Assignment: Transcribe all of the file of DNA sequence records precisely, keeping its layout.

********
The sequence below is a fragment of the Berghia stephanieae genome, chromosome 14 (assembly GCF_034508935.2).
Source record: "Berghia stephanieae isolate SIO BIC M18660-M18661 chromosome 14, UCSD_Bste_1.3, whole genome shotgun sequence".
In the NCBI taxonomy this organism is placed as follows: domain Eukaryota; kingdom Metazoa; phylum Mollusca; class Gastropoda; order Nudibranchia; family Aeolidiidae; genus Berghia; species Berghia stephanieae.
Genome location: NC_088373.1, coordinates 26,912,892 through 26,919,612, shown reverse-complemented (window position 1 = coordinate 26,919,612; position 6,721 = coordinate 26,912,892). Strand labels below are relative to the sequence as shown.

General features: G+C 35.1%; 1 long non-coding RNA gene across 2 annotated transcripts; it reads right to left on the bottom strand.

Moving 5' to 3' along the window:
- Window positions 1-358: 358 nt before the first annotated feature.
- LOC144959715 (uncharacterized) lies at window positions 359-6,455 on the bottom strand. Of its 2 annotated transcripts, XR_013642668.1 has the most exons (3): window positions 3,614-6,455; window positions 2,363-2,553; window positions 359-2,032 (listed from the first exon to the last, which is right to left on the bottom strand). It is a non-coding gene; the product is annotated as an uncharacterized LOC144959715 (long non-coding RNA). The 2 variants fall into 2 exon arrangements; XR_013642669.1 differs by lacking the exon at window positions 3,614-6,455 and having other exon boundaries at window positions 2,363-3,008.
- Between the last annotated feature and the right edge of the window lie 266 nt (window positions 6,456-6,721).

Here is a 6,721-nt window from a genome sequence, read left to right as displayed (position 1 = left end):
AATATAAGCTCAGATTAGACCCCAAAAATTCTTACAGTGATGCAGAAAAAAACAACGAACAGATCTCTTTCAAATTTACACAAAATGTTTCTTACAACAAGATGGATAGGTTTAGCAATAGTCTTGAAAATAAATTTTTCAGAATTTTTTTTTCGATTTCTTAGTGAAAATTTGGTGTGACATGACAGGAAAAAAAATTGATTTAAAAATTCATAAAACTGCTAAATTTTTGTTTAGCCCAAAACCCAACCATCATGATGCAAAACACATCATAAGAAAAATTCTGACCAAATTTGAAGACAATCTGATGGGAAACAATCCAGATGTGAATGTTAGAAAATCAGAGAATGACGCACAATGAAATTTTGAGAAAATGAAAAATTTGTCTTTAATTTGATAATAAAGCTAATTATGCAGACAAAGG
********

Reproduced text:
The sequence below is a fragment of the Berghia stephanieae genome, chromosome 14 (assembly GCF_034508935.2).
Source record: "Berghia stephanieae isolate SIO BIC M18660-M18661 chromosome 14, UCSD_Bste_1.3, whole genome shotgun sequence".
In the NCBI taxonomy this organism is placed as follows: domain Eukaryota; kingdom Metazoa; phylum Mollusca; class Gastropoda; order Nudibranchia; family Aeolidiidae; genus Berghia; species Berghia stephanieae.
Genome location: NC_088373.1, coordinates 26,912,892 through 26,919,612, shown reverse-complemented (window position 1 = coordinate 26,919,612; position 6,721 = coordinate 26,912,892). Strand labels below are relative to the sequence as shown.

General features: G+C 35.1%; 1 long non-coding RNA gene across 2 annotated transcripts; it reads right to left on the bottom strand.

Moving 5' to 3' along the window:
- Window positions 1-358: 358 nt before the first annotated feature.
- LOC144959715 (uncharacterized) lies at window positions 359-6,455 on the bottom strand. Of its 2 annotated transcripts, XR_013642668.1 has the most exons (3): window positions 3,614-6,455; window positions 2,363-2,553; window positions 359-2,032 (listed from the first exon to the last, which is right to left on the bottom strand). It is a non-coding gene; the product is annotated as an uncharacterized LOC144959715 (long non-coding RNA). The 2 variants fall into 2 exon arrangements; XR_013642669.1 differs by lacking the exon at window positions 3,614-6,455 and having other exon boundaries at window positions 2,363-3,008.
- Between the last annotated feature and the right edge of the window lie 266 nt (window positions 6,456-6,721).

Here is a 6,721-nt window from a genome sequence, read left to right as displayed (position 1 = left end):
AATATAAGCTCAGATTAGACCCCAAAAATTCTTACAGTGATGCAGAAAAAAACAACGAACAGATCTCTTTCAAATTTACACAAAATGTTTCTTACAACAAGATGGATAGGTTTAGCAATAGTCTTGAAAATAAATTTTTCAGAATTTTTTTTTCGATTTCTTAGTGAAAATTTGGTGTGACATGACAGGAAAAAAAATTGATTTAAAAATTCATAAAACTGCTAAATTTTTGTTTAGCCCAAAACCCAACCATCATGATGCAAAACACATCATAAGAAAAATTCTGACCAAATTTGAAGACAATCTGATGGGAAACAATCCAGATGTGAATGTTAGAAAATCAGAGAATGACGCACAATGAAATTTTGAGAAAATGAAAAATTTGTCTTTAATTTGATAATAAAGCTAATTATGCAGACAAAGG